Tokophobia: Fear of Pregnancy and Labor

TokophobiaWhat is Tokophobia? It comes from the Greek roots toko + phobia, meaning “fear of child birth.” By the clinical definition, tokophobia is the irrational fear or anxiety of labor and pregnancy.

In 2007, the Internet Journal of Gynecology and Obstetrics published the article “Tokophobia: Fear of Pregnancy and Childbirth,” claiming that approximately 13% of women have expressed some form of tokophobia and a variable rate of 20-78% of pregnant women have experienced extreme fear of labor throughout their study. They believe that one of the reasons there is a rise in voluntary C-section rates, is due to this fear.

I would like to clarify the inappropriate and insensitive nature of this diagnosis while exploring the assumptions within it as well as suggest a new name for this diagnosis.

The fear of pregnancy, labor and childbirth seems to me like an absolutely rational fear, however, the clinical diagnosis defines it as irrational. Some aspects of pregnancy that, I would think, are in fact quite fearsome are:

  • the potential chronic medical problems that one can acquire during pregnancy such as diabetes, hypertension, etc.,
  • the short-term but very uncomfortable and not always treatable illnesses such as bacterial vaginosis, urinary tract infection, depression, etc.,
  • the loss of control over the body and mind including one’s appetite, cognition, physical growth, etc.,
  • the moodiness,
  • the physical discomfort, and
  • the pain of labor and childbirth.

(Just to name a few….the list does go on….).

Conversely, I believe that the reasons for women who are willing and even eager to face pregnancy, is for irrational reasons: family obligations, emotional reasons or even societal conditioning. These reasons are completely understandable and are valid, but in exploring the logical or rational reasoning, it seems to fail the litmus test.

The assumption that women should desire pregnancy derives from the idea that it is their evolutionary role and purpose in life to gestate, deal with pain and be maternal. Women who choose to live their lives any other way are often pathologized and considered irrational and mentally ill (“What? You don’t want kids? What’s wrong with you? Who doesn’t want to have children?”). In today’s world, evolutionary reasons are no longer relevant for the existence of mankind. Additionally, one does not have to be pregnant to be a mother, there are other options like adoption and surrogacy.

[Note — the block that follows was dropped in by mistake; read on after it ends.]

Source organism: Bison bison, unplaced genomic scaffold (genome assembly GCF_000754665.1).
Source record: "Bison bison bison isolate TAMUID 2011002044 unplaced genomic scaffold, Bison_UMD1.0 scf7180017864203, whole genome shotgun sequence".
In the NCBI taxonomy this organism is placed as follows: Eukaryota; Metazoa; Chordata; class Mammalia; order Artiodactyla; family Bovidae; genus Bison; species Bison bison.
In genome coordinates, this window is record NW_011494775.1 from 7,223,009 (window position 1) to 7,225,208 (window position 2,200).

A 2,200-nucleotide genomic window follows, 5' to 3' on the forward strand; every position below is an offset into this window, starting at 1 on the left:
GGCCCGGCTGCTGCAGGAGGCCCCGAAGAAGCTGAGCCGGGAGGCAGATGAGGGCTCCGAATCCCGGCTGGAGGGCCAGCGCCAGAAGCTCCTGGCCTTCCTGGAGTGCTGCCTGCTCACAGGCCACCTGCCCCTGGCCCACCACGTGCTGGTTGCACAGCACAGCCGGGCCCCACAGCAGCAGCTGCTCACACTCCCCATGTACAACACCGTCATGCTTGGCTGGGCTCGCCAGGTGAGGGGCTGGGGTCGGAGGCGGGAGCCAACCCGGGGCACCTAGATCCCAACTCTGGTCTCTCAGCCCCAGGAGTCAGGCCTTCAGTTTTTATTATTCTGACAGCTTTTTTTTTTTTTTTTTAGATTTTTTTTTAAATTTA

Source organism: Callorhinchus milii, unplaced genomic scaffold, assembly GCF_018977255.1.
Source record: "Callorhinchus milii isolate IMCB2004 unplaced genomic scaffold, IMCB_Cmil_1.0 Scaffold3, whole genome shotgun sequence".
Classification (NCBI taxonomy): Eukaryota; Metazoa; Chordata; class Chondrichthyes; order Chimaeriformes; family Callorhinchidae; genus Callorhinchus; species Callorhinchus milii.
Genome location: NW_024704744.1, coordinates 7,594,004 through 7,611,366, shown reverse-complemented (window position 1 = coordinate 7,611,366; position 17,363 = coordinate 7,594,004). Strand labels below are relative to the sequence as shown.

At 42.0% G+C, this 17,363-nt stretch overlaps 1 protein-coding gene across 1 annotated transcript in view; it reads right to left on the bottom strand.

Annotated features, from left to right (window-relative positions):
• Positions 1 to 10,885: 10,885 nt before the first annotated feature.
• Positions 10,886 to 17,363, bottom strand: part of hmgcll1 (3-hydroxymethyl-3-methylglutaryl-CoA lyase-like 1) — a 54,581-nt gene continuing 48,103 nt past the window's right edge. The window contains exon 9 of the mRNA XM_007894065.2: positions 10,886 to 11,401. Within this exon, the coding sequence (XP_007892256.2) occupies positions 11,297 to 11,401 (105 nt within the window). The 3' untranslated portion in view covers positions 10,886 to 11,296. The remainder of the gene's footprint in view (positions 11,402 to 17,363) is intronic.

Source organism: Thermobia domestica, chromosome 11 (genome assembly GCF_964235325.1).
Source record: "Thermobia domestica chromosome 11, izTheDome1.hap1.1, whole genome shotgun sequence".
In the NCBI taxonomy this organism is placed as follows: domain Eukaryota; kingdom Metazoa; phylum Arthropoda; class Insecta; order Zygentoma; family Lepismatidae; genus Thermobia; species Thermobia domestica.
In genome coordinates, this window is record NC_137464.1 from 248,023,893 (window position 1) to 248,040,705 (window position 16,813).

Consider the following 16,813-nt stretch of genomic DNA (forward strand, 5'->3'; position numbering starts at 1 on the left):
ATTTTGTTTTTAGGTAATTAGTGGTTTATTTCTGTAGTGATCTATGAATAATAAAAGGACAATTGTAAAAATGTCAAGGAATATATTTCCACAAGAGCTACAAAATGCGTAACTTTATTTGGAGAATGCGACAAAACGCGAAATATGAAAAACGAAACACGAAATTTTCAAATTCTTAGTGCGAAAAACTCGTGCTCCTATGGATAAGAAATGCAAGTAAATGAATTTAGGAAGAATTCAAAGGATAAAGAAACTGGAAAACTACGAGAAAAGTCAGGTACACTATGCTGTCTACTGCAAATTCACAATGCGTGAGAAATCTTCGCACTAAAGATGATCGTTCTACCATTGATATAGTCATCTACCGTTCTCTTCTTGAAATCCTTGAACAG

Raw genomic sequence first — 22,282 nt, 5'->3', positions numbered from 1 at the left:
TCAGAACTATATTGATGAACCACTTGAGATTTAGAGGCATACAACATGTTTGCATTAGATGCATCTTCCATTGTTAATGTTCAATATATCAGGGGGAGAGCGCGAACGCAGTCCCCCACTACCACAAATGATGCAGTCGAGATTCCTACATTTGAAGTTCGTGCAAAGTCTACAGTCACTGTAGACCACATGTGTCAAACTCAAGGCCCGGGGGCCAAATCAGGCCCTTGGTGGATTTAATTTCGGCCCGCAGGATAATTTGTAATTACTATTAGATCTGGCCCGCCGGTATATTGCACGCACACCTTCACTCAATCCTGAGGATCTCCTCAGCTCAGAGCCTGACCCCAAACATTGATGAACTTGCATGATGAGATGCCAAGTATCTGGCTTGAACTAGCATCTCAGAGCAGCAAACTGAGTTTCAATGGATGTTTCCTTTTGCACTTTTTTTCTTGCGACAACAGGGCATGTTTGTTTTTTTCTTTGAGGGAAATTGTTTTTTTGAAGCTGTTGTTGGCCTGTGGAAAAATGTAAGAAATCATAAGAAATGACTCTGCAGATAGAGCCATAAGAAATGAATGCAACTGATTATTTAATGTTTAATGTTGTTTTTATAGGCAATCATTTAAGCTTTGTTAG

This is a Feminist Issue

Historically, the Western medical and mental health fields have not been kind to women. Diagnoses such as Hysteria1, officially defined as “unmanageable emotional excess,” once was attributed to a sexual dysfunction that required doctors to stimulate the clitoris until the woman reached orgasm in order to be relieved. Fortunately, this diagnosis was debunked at the end of the 19th century. However,  the sentiment of “unmanageable emotions and lack of rationale in women” still exists today. It’s not a stretch to see that Tokophobia is a symptom of this philosophy; that women are so feeble-minded that they do not know their own interests or desires better than society does, and that it is best for them to do as they are told through biology, G-d, family, doctors and mental health professionals. In fact, it insists that women who choose to veer from their evolutionary, biological (or God-given, if you are so inclined) role must be mentally ill.

A New Name for Tokophobia

Even though I discredited tokophobia as a diagnosis, I still believe that it is important to validate this fear of pregnancy and labor since it is very real, especially if a woman is pregnant with this fear.  An umbrella term that I believe can apply, instead of tokophobia, would be Pregnancy and/or Labor Anxiety (PLA). There should be at least four types to indicate the different reasoning:

  • Some form of body dysmorphia, concern about and preoccupation with a perceived defect of their physical features,
  • Anxiety about change, loss of control, etc. or
  • Anxiety/fearing the pain of labor and childbirth
  • combined type

I hope that with this understanding, treatment for PLA will be more available for women who choose to be pregnant and struggle with this anxiety. Similarly, for those women who have made the bold and personal decision to avoid pregnancy and live their lives as they choose, there will be more validation for them and no more need for excuses as to why they don’t want to be pregnant.

Citations

1. Rachel P. Maines (1999). The Technology of Orgasm: “Hysteria”, the Vibrator, and Women’s Sexual Satisfaction. Baltimore: The Johns Hopkins University Press.

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